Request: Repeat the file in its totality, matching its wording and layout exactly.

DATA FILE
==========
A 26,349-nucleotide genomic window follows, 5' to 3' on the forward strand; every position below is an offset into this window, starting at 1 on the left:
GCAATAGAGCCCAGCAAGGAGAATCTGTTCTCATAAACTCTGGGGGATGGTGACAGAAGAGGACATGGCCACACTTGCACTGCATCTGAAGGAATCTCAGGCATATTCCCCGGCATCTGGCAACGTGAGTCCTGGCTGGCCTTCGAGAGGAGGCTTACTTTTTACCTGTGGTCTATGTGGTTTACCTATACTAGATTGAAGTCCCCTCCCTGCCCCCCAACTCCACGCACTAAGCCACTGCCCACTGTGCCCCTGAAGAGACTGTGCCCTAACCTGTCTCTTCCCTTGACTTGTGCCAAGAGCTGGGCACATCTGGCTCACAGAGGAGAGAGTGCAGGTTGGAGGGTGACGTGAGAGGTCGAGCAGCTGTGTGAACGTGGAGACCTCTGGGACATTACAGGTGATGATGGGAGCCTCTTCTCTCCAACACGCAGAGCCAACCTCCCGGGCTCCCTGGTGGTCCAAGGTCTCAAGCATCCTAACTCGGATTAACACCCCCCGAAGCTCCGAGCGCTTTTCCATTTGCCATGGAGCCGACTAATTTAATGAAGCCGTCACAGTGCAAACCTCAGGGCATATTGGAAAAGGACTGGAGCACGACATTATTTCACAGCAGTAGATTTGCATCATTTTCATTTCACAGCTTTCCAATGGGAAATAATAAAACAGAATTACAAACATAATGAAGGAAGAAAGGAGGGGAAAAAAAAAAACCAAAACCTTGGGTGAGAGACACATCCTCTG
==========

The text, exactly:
A 26,349-nucleotide genomic window follows, 5' to 3' on the forward strand; every position below is an offset into this window, starting at 1 on the left:
GCAATAGAGCCCAGCAAGGAGAATCTGTTCTCATAAACTCTGGGGGATGGTGACAGAAGAGGACATGGCCACACTTGCACTGCATCTGAAGGAATCTCAGGCATATTCCCCGGCATCTGGCAACGTGAGTCCTGGCTGGCCTTCGAGAGGAGGCTTACTTTTTACCTGTGGTCTATGTGGTTTACCTATACTAGATTGAAGTCCCCTCCCTGCCCCCCAACTCCACGCACTAAGCCACTGCCCACTGTGCCCCTGAAGAGACTGTGCCCTAACCTGTCTCTTCCCTTGACTTGTGCCAAGAGCTGGGCACATCTGGCTCACAGAGGAGAGAGTGCAGGTTGGAGGGTGACGTGAGAGGTCGAGCAGCTGTGTGAACGTGGAGACCTCTGGGACATTACAGGTGATGATGGGAGCCTCTTCTCTCCAACACGCAGAGCCAACCTCCCGGGCTCCCTGGTGGTCCAAGGTCTCAAGCATCCTAACTCGGATTAACACCCCCCGAAGCTCCGAGCGCTTTTCCATTTGCCATGGAGCCGACTAATTTAATGAAGCCGTCACAGTGCAAACCTCAGGGCATATTGGAAAAGGACTGGAGCACGACATTATTTCACAGCAGTAGATTTGCATCATTTTCATTTCACAGCTTTCCAATGGGAAATAATAAAACAGAATTACAAACATAATGAAGGAAGAAAGGAGGGGAAAAAAAAAAACCAAAACCTTGGGTGAGAGACACATCCTCTG